The researchers explored that IDH1 enzyme is highly expressed in both the primary (adherent) and metastasized (spheroid) HGSC tumor cells. As a result of its inhibition, cell division completely stopped, plus several genes turned off. The researchers wrote, "We found that wild-type isocitrate dehydrogenase I (IDH1) is the only TCA cycle enzyme upregulated in both adherent and spheroid conditions and is associated with reduced progression-free survival. IDH1 protein expression highly increased in patients with primary HGSC tumors. Pharmacologic inhibition or knockdown of IDH1 decreased proliferation of multiple HGSC cell lines by inducing senescence."

In high-grade serous cancer cells, the researchers have identified wild-type or non-mutant form of IDH1 enzyme.

Patients at Advanced Stages of Ovarian Cancer Can Also Benefit from this Treatment

Unfortunately, the diagnosis of ovarian cancer happens in most women when the cancer is spread to adjacent parts of the body as well. And the treatment options in later stages of the tumor are almost none.

However, this research has revealed that blocking IDH1 not only inhibits the progression of the primary tumor; instead, it also stops the cell cycle of the advanced ovarian cancer cells.

Several clinical studies have shown that when the levels of this enzyme are low in the body, ovarian cancer patients have longer survival time without tumor progression.

The US Food and Drug Administration (FDA) has previously approved for targeting the mutant form of this enzyme, IDH1. Now, the future objective is to use this already approved drug in the treatment of high-grade serous ovarian cancer. As Dr. Arid said, "One of our long term goals is to try and repurpose this already approved drug as a treatment for this form of ovarian cancer."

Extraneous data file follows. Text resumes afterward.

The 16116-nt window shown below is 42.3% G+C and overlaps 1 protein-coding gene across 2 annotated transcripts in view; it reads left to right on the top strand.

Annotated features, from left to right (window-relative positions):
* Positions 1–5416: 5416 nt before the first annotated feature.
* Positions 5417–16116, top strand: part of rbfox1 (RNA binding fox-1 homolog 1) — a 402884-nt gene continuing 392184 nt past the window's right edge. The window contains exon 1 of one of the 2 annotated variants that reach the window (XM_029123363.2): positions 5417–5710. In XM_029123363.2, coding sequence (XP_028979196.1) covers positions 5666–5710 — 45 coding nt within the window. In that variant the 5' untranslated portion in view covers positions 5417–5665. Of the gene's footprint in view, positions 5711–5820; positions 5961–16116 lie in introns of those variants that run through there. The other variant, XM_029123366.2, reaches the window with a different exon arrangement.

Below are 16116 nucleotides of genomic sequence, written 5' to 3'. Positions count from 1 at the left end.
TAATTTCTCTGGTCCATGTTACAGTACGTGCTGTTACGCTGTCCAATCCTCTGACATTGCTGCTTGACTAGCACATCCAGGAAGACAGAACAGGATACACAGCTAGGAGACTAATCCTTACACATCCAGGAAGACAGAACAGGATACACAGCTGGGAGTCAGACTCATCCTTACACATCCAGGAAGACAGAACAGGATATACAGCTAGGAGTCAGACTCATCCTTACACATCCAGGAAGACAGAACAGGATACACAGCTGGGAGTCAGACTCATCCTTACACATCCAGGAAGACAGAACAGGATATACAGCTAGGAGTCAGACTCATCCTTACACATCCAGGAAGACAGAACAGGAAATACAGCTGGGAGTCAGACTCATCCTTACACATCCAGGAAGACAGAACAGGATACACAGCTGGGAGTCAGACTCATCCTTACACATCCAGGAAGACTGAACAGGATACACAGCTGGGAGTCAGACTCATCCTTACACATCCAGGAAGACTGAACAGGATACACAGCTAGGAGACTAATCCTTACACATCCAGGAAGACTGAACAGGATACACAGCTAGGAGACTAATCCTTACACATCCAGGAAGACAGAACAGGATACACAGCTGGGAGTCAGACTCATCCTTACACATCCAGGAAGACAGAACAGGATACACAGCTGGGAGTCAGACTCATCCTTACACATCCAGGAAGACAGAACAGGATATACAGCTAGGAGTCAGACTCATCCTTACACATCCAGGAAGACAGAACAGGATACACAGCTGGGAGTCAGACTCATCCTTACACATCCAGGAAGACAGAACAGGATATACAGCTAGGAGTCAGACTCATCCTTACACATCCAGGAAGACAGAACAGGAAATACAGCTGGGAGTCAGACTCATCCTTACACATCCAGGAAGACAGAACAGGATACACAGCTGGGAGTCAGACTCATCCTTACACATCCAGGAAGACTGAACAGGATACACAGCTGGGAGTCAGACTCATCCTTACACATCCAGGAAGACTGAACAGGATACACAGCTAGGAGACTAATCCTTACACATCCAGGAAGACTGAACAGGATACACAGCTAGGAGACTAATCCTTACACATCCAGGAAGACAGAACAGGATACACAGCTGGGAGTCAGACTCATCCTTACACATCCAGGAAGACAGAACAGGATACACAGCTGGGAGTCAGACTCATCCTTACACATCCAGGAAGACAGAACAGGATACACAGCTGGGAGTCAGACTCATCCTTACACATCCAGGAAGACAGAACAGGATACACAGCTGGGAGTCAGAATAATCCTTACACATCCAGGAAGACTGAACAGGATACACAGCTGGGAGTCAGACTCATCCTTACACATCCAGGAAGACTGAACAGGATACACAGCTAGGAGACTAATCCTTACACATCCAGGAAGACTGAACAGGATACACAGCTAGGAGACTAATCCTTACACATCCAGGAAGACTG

Future Perspective of this Treatment

In addition to using the existing FDA approved a drug to treat High-grade serous ovarian cancer type, the researchers intend to identify the prospects of combining IDH1 inhibiting medicines and other treatments. Further research in this regard can increase the progression-free survival of these cancer patients.

New Treatments for Ovarian Cancer are urgently required

Ovarian cancer is one of the leading causes of cancer-related deaths all around the globe. The chances of developing ovarian cancer in a woman's lifetime are around 1 in 78. And there are more than 90% chance of 5-year survival after a cancer diagnosis, only if cancer gets diagnosed at an early stage. As there are no particular symptoms or specific tests for tumor detection available, so early detection of ovarian cancer seldom happens. The diagnosis of this high-grade serous ovarian cancer is only possible when the tumor has spread and become spheroid.

With an immense difficulty in diagnosis, relapse of the tumor after chemotherapy, and shallow survival time, new treatment options for ovarian cancer and vast research in this regard can be helpful. This research has light up a new ray of hope for ovarian cancer patients.